Abnormal Behaviour in Historical Context
Psychological disorder: behavioural, emotional or cognitive dysfunctions within an individual
associated with distress or impairment in functioning and a response that is not typical or
Phobia: disorder characterized by marked and persistent fear of an object or situation
What is a psychological disorder?
Defined by psychological dysfunction, personal distress, and atypical/not culturally expected
responses. All criteria must be met for a psychological disorder
Psychological dysfunction; breakdown in cognitive, emotional or behavioural functioning.
o Personal distress: individual must be extremely upset, interfering with everyday activities
(boy who faints at the sight of blood=disorder). However, some disorders are characterized
by a lack of distress
o Atypical/not culturally expected responses: the greater the deviation from the norm, the
more abnormal it is. Violation of social norms can also constitute abnormal behaviour. Must
be culturally atypical; trance-like states and possessions atypical in Western culture, but is
acceptable in other societies. Must pay attention to what is functional or dysfunctional in a
The three Ds:
o Deviance: different, extreme, unusual
Distress: unpleasant and upsetting
o Dysfunction: causes interference with life
Statistical deviance: behaviour that does not appear frequently. However, this does not define as
all infrequent behaviour would be considered deviant. Also many psychological disorders are fairly
Distress: behaviour must be personally distressing before it can be labelled abnormal. Manic
episodes provide great positive feelings for the individual, and not distressing to the individual.
However, it is labelled as part of a psychological disorder. Same with psychopaths who do things
socially unacceptable but that they do not see as problematic.
Most psychological disorders are extreme expressions of otherwise normal emotions, behaviours
and cognitive processes.
Not easy to decide what represents a dysfunction or disorder; consider how they match up to the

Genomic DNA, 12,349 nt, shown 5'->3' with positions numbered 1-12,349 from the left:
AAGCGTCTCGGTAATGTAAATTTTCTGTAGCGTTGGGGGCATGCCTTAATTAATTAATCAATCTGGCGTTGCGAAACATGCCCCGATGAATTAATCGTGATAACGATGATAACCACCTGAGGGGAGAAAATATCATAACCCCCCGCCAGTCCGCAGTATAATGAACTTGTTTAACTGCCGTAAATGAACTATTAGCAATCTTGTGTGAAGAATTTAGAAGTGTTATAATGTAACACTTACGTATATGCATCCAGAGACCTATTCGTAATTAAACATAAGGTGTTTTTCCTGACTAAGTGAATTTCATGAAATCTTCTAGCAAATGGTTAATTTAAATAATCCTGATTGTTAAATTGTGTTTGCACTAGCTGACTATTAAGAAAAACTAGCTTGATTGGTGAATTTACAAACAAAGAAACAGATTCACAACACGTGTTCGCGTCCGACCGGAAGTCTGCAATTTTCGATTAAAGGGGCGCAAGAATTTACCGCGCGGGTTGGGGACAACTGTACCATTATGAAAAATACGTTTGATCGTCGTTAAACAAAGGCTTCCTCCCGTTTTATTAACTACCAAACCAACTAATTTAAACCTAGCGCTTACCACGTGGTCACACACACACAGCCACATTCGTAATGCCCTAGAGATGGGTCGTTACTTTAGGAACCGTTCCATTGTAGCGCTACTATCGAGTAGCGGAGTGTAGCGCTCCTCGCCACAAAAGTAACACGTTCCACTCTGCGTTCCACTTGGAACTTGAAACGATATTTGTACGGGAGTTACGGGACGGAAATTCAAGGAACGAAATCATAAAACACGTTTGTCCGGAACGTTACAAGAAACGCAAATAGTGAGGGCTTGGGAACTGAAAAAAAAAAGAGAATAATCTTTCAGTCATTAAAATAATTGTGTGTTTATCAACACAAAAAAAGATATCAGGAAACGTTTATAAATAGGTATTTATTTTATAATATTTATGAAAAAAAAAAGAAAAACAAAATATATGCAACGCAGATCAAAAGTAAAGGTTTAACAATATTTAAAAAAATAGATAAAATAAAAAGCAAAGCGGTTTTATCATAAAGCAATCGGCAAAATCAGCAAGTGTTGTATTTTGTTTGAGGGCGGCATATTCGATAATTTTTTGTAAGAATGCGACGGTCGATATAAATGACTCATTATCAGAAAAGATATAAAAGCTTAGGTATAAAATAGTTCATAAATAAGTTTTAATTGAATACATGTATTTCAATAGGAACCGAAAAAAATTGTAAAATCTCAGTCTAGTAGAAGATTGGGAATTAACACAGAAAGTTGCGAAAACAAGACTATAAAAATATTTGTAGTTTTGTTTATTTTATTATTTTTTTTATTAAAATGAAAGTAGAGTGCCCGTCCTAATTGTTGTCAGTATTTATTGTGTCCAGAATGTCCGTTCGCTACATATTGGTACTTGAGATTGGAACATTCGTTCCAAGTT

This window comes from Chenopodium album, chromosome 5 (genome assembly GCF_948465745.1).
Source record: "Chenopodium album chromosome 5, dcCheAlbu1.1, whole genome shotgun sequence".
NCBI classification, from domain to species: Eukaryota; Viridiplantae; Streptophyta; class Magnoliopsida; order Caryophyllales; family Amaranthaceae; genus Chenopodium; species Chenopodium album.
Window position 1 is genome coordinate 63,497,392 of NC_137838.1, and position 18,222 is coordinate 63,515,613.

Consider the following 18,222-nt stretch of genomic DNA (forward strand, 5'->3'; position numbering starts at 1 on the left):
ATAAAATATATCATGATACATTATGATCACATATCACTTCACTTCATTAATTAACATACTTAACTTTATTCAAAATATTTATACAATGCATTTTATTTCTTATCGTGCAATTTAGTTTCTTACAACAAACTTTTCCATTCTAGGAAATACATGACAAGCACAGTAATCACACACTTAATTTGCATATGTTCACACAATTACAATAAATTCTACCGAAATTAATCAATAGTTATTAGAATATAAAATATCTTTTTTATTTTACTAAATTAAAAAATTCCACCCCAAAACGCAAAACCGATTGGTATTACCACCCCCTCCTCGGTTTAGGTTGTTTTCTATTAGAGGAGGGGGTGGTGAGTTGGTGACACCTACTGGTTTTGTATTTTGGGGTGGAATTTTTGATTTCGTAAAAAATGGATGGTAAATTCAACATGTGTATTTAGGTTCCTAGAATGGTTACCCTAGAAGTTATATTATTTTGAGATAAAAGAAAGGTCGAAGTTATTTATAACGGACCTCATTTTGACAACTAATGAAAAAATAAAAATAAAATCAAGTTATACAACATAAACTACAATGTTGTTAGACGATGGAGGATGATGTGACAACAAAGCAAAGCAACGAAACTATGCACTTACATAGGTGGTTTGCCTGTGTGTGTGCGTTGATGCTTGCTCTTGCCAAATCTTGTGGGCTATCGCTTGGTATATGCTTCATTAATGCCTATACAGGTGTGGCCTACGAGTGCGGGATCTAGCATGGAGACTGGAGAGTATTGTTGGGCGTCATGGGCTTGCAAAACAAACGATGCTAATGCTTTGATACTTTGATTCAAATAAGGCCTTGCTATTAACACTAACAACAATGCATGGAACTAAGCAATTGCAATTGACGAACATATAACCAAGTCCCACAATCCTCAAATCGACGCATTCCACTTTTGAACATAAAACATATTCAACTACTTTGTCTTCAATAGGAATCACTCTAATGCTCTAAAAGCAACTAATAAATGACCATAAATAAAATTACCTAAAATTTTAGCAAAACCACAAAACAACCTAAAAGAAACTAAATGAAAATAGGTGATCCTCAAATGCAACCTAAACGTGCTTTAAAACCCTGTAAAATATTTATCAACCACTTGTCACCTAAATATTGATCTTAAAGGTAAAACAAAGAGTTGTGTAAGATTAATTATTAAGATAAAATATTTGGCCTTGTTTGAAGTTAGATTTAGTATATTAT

typical profile or prototype.
Szasz: believed mental illness was a myth and practice of labelling mental illnesses should be
stopped. Argued that the criteria used for determining mental illnesses are subjective judgements
whereas diagnoses for physical diseases are objective.
Albee: criticized the concept of 'mental disease' and use of the medical model and diagnoses in
conceptualizing abnormal behaviour.
Definition of abnormal behaviour: breakdown in cognitive, emotional or behavioural functioning.
Schizophrenics sometimes see or hear things (cognitive), individuals with mood disorders show
emotional breakdown. Distress or impairment common for most disorders; the breakdown is
usually accompanied by distress. Difficulty performing appropriate and expected roles;
impairment is set in the context of a person's background, how was the person doing before the problem began (benchmark for how the disorder is affecting their life). Atypical or unexpected
Science of Psychopathology
Psychopathology: scientific study of psychological disorders
Clinical psychologists typically get a PhD; prepares them to conduct research into causes and
treatments of psychological disorders and to diagnose, assess and treat these disorders. Can also
get a PsyD which has more emphasis on the clinical practice and less on the research training.
Psychologists with other specialty training concentrate on investigating determinants of
behaviour, but do not assess o